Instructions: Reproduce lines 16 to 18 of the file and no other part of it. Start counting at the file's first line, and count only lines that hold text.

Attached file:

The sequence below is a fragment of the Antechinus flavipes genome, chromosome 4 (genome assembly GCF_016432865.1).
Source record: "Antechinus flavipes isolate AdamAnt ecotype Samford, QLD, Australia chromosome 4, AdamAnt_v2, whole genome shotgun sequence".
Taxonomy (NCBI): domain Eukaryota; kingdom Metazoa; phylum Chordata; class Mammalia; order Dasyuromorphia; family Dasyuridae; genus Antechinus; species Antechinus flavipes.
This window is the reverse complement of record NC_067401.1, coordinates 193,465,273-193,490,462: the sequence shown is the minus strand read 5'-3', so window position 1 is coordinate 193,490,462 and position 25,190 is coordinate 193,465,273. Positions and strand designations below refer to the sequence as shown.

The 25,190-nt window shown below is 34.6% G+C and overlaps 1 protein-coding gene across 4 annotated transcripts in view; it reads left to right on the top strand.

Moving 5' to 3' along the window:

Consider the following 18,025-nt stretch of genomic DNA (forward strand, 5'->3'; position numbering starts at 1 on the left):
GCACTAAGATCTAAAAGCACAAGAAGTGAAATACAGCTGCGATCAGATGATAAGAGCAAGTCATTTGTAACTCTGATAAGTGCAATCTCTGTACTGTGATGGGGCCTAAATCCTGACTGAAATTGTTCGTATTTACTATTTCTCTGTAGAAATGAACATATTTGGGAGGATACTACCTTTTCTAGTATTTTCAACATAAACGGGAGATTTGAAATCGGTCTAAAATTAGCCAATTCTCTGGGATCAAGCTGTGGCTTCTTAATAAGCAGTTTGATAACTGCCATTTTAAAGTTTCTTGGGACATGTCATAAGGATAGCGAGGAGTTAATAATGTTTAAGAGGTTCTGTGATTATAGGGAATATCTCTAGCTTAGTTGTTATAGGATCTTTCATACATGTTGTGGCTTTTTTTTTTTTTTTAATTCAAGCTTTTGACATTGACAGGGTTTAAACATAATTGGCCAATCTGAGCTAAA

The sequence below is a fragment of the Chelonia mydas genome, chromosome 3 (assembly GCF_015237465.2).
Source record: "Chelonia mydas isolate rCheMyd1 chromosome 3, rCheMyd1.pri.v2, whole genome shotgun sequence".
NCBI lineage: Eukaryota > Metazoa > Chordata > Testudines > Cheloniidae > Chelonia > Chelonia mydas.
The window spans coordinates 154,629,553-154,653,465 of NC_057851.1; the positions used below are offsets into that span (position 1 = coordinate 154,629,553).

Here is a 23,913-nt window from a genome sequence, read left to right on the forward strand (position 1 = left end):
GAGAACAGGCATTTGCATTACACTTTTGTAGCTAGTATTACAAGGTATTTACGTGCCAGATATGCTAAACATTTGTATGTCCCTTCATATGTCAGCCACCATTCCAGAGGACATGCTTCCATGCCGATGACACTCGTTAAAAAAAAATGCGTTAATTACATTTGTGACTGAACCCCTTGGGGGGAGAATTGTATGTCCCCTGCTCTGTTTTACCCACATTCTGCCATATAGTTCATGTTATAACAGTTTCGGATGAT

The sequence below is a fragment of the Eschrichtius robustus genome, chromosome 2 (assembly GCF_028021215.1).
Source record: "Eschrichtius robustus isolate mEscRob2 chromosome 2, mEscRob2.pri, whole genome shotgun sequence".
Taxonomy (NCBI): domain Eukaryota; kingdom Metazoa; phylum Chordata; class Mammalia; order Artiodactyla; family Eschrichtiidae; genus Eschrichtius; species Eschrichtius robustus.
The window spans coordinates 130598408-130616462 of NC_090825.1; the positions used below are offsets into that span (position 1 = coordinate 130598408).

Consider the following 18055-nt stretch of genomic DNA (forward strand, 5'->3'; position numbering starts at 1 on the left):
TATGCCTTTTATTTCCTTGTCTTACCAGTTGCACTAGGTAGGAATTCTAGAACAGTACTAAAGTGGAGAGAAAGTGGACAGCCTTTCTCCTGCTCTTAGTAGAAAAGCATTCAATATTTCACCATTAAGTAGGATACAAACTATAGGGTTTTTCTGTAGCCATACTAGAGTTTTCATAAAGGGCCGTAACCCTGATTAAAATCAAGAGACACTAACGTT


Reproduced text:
Source record: "Eschrichtius robustus isolate mEscRob2 chromosome 2, mEscRob2.pri, whole genome shotgun sequence".
Taxonomy (NCBI): domain Eukaryota; kingdom Metazoa; phylum Chordata; class Mammalia; order Artiodactyla; family Eschrichtiidae; genus Eschrichtius; species Eschrichtius robustus.
The window spans coordinates 130598408-130616462 of NC_090825.1; the positions used below are offsets into that span (position 1 = coordinate 130598408).